Like all baseball seasons, this one has been full of surprises. We have division leaders we didn’t expect, stat leaders we couldn’t have guessed and even some disasters we had no chance of predicting. How do I know this? Because Off The Bench tried to predict all this stuff in our 30 Teams in 30 Days feature before the season started. Let’s take a look at some of the most interesting surprises from the year so far:
The NL Central Standings: After the Brewers’ addition of Zach Greinke, the Reds’ Division title last season, and the injury to Cardinals’ ace Adam Wainwright in spring training, the NL Central seemed pretty easy to project. What actually happened is that the reigning champion Reds are only 1 game over .500 and stuck in 3rd place 4.5 games back, the injury riddled Cards are only a half game out and have been in or near first for a couple weeks and the Brewers, who missed Greinke for the start of the season, have won 24 of their past 32 games and could take over first place with one more win.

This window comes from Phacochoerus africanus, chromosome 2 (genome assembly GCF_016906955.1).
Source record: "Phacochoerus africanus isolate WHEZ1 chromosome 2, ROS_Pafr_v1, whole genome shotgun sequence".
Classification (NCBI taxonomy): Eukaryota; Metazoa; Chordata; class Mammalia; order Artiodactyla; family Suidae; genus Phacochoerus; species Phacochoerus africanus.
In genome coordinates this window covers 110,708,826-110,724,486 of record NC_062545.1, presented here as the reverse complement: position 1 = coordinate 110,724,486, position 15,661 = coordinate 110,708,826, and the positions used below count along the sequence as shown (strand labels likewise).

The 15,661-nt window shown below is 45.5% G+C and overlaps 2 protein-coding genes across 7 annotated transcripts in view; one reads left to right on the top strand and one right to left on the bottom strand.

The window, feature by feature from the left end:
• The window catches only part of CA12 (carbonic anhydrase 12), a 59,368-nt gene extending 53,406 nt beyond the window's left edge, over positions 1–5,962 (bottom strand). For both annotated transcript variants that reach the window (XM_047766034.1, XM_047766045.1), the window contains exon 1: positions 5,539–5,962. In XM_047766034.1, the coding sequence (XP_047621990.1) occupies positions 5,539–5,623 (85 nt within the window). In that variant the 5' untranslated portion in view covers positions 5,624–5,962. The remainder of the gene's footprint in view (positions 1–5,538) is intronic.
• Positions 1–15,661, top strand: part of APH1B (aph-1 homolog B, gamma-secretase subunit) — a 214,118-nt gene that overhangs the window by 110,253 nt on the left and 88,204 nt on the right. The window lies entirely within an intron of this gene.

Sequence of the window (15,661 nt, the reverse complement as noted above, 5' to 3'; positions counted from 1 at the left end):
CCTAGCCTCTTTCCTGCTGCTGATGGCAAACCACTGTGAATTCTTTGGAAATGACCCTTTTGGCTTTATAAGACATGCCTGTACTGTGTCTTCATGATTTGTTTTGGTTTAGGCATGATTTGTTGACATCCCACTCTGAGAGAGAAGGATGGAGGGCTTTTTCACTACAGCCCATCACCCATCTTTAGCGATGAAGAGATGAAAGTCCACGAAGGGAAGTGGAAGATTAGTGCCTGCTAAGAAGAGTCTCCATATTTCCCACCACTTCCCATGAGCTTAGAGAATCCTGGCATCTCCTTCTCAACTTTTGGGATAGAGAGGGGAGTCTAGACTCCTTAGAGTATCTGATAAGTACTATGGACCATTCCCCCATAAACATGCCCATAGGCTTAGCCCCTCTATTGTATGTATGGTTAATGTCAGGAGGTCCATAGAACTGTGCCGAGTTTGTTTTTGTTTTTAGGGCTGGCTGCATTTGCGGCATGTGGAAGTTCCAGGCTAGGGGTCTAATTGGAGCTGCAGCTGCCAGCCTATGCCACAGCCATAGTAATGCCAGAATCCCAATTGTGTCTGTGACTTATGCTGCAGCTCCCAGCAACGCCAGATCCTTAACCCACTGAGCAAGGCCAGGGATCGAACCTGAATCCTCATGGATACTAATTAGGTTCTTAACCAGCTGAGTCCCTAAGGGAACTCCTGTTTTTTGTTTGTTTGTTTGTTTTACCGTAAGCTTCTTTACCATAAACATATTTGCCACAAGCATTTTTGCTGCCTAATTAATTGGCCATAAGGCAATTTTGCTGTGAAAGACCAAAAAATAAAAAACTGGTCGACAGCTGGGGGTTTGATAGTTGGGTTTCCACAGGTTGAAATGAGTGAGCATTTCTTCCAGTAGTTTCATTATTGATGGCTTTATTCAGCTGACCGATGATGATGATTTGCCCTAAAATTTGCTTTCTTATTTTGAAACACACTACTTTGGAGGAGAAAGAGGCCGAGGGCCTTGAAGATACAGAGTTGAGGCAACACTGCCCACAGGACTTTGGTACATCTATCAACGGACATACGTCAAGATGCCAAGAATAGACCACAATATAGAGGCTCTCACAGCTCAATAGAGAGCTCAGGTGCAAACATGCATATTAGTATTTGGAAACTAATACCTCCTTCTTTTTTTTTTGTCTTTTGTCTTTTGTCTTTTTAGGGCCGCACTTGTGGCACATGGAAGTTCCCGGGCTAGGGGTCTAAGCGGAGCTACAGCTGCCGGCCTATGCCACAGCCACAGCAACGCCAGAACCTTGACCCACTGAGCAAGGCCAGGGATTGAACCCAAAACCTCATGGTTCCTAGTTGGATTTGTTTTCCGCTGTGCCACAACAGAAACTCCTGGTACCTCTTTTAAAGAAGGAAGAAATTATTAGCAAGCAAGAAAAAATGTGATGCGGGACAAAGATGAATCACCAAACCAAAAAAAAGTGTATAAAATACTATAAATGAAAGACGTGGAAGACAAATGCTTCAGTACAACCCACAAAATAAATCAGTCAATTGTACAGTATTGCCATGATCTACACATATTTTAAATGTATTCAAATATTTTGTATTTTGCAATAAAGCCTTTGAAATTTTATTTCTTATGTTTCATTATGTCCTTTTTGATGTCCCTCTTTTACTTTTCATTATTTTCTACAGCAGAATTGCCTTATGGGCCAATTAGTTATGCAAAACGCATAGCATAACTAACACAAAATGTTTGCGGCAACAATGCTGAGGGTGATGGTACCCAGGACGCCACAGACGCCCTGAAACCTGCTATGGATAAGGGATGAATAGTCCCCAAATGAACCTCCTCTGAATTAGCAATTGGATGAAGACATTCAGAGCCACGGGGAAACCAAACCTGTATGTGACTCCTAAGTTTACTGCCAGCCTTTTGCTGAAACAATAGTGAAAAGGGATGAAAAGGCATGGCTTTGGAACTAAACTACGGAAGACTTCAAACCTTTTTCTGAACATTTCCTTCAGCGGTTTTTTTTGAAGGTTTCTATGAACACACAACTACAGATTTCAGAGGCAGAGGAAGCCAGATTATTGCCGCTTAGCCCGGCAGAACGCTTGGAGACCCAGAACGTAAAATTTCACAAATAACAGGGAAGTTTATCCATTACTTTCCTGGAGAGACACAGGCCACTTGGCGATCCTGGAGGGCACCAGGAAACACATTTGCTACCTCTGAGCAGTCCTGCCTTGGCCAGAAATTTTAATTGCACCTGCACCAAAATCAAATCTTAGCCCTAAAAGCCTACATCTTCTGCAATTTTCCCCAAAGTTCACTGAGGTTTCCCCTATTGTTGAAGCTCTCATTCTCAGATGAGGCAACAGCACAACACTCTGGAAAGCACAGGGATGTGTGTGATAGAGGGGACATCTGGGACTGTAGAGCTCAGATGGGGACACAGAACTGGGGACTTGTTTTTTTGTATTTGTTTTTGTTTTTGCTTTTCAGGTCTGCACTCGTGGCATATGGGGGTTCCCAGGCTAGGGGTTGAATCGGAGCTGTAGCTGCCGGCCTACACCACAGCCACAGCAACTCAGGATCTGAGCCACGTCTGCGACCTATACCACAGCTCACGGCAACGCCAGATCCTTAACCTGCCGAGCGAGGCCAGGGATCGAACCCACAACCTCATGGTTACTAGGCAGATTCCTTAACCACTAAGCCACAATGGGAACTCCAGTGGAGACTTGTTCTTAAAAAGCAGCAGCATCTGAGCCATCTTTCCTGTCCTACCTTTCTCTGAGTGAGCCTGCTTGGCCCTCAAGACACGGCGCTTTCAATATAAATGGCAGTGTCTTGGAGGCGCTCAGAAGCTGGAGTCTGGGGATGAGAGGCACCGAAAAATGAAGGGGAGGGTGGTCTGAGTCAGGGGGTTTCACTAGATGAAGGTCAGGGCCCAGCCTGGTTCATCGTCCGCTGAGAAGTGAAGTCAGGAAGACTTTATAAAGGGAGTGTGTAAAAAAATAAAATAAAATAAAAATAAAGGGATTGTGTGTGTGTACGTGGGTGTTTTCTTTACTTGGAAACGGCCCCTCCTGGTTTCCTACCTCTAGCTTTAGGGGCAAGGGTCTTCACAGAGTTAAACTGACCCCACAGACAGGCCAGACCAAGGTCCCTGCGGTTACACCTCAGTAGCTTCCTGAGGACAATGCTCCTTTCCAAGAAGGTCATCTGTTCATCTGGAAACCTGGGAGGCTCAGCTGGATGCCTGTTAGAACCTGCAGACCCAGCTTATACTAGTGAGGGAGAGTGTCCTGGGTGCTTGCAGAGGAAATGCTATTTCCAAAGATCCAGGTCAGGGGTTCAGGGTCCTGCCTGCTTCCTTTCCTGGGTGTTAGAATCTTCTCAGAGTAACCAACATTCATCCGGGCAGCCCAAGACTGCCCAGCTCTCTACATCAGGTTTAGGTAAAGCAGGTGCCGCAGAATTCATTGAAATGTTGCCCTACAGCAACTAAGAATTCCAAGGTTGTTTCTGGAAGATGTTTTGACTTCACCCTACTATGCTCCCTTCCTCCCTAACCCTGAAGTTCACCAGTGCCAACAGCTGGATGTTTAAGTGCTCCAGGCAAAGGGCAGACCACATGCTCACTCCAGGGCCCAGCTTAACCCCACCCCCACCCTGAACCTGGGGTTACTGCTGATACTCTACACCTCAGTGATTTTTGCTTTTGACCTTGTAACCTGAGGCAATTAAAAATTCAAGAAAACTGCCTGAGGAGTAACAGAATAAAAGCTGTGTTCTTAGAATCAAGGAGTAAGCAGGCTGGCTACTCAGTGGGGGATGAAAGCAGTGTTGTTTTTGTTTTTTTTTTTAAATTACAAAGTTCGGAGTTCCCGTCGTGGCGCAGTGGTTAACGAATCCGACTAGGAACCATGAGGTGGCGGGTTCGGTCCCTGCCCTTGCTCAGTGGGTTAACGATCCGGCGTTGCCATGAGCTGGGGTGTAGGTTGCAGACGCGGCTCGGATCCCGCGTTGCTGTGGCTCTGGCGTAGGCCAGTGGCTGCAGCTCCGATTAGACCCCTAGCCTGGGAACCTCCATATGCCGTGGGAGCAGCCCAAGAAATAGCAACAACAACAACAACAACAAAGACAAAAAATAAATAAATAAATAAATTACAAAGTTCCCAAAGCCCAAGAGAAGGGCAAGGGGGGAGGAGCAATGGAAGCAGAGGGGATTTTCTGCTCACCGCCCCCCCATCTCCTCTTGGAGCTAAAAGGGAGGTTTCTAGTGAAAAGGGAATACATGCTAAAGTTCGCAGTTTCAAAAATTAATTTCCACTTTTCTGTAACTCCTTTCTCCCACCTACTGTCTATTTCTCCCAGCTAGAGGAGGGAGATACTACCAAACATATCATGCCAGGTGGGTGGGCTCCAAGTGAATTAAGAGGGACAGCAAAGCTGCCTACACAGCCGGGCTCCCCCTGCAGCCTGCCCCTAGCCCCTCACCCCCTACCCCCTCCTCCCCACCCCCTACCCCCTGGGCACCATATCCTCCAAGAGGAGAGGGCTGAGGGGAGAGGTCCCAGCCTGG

The Cleveland Indians: The Indians started 30-15 and a recently as May 23rd had a 7 game lead in the AL Central. Since then, however, they have been a disaster, falling into a first place tie with the Detroit Tigers. They can’t pitch, they can’t field, they certainly can’t hit and even perennial “good-guy” Shin-Soo Choo got arrested for DUI. I’m not sure what’s more of a surprise, the great baseball that got Cleveland off to such an impressive start or that they have fallen back to earth the way they have. Wait, yes I do. The collapse of the Indians isn’t a surprise at all! I predicted it on this very blog a few weeks ago, remember? Hah, I do know something.